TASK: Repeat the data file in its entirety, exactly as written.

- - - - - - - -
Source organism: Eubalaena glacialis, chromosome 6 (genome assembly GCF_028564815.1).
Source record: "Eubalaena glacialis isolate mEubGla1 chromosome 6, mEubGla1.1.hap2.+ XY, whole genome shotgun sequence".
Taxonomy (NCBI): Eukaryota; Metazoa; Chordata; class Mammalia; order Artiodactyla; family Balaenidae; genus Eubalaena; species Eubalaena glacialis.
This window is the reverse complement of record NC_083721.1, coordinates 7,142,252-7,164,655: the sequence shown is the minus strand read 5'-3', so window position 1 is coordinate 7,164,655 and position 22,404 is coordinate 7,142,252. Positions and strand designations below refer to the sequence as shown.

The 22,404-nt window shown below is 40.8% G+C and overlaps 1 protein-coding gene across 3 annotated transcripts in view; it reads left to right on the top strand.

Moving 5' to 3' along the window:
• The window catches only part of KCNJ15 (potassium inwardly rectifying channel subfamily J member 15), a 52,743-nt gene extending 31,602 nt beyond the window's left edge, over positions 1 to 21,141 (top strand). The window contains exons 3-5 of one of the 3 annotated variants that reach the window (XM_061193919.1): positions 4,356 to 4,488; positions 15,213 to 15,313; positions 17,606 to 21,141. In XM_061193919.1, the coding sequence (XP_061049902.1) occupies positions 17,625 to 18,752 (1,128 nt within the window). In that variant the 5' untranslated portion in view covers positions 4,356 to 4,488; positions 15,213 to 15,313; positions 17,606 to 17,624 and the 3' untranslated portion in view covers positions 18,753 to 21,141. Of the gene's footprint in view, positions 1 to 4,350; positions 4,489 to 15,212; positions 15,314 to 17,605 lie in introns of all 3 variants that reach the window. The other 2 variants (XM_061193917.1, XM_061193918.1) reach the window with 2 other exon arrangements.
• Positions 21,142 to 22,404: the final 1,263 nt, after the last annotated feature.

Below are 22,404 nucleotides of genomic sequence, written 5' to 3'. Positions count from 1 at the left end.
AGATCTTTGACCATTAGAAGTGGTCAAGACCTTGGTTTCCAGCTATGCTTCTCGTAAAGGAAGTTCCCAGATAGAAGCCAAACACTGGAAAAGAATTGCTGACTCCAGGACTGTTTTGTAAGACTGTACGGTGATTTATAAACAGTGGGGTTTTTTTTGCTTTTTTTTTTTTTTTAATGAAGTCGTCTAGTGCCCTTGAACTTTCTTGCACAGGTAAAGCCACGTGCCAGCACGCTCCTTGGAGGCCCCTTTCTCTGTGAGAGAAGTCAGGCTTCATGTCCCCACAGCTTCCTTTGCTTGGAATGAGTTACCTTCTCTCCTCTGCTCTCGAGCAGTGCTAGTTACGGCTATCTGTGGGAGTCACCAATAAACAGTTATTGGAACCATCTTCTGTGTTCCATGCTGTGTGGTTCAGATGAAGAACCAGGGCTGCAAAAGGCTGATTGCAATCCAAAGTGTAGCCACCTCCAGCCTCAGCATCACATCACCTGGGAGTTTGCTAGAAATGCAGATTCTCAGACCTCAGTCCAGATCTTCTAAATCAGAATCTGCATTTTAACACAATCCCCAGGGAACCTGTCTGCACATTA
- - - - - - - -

Source organism: Eubalaena glacialis, chromosome 6 (genome assembly GCF_028564815.1).
Source record: "Eubalaena glacialis isolate mEubGla1 chromosome 6, mEubGla1.1.hap2.+ XY, whole genome shotgun sequence".
Taxonomy (NCBI): Eukaryota; Metazoa; Chordata; class Mammalia; order Artiodactyla; family Balaenidae; genus Eubalaena; species Eubalaena glacialis.
This window is the reverse complement of record NC_083721.1, coordinates 7,142,252-7,164,655: the sequence shown is the minus strand read 5'-3', so window position 1 is coordinate 7,164,655 and position 22,404 is coordinate 7,142,252. Positions and strand designations below refer to the sequence as shown.

The 22,404-nt window shown below is 40.8% G+C and overlaps 1 protein-coding gene across 3 annotated transcripts in view; it reads left to right on the top strand.

Moving 5' to 3' along the window:
• The window catches only part of KCNJ15 (potassium inwardly rectifying channel subfamily J member 15), a 52,743-nt gene extending 31,602 nt beyond the window's left edge, over positions 1 to 21,141 (top strand). The window contains exons 3-5 of one of the 3 annotated variants that reach the window (XM_061193919.1): positions 4,356 to 4,488; positions 15,213 to 15,313; positions 17,606 to 21,141. In XM_061193919.1, the coding sequence (XP_061049902.1) occupies positions 17,625 to 18,752 (1,128 nt within the window). In that variant the 5' untranslated portion in view covers positions 4,356 to 4,488; positions 15,213 to 15,313; positions 17,606 to 17,624 and the 3' untranslated portion in view covers positions 18,753 to 21,141. Of the gene's footprint in view, positions 1 to 4,350; positions 4,489 to 15,212; positions 15,314 to 17,605 lie in introns of all 3 variants that reach the window. The other 2 variants (XM_061193917.1, XM_061193918.1) reach the window with 2 other exon arrangements.
• Positions 21,142 to 22,404: the final 1,263 nt, after the last annotated feature.

Below are 22,404 nucleotides of genomic sequence, written 5' to 3'. Positions count from 1 at the left end.
AGATCTTTGACCATTAGAAGTGGTCAAGACCTTGGTTTCCAGCTATGCTTCTCGTAAAGGAAGTTCCCAGATAGAAGCCAAACACTGGAAAAGAATTGCTGACTCCAGGACTGTTTTGTAAGACTGTACGGTGATTTATAAACAGTGGGGTTTTTTTTGCTTTTTTTTTTTTTTTAATGAAGTCGTCTAGTGCCCTTGAACTTTCTTGCACAGGTAAAGCCACGTGCCAGCACGCTCCTTGGAGGCCCCTTTCTCTGTGAGAGAAGTCAGGCTTCATGTCCCCACAGCTTCCTTTGCTTGGAATGAGTTACCTTCTCTCCTCTGCTCTCGAGCAGTGCTAGTTACGGCTATCTGTGGGAGTCACCAATAAACAGTTATTGGAACCATCTTCTGTGTTCCATGCTGTGTGGTTCAGATGAAGAACCAGGGCTGCAAAAGGCTGATTGCAATCCAAAGTGTAGCCACCTCCAGCCTCAGCATCACATCACCTGGGAGTTTGCTAGAAATGCAGATTCTCAGACCTCAGTCCAGATCTTCTAAATCAGAATCTGCATTTTAACACAATCCCCAGGGAACCTGTCTGCACATTA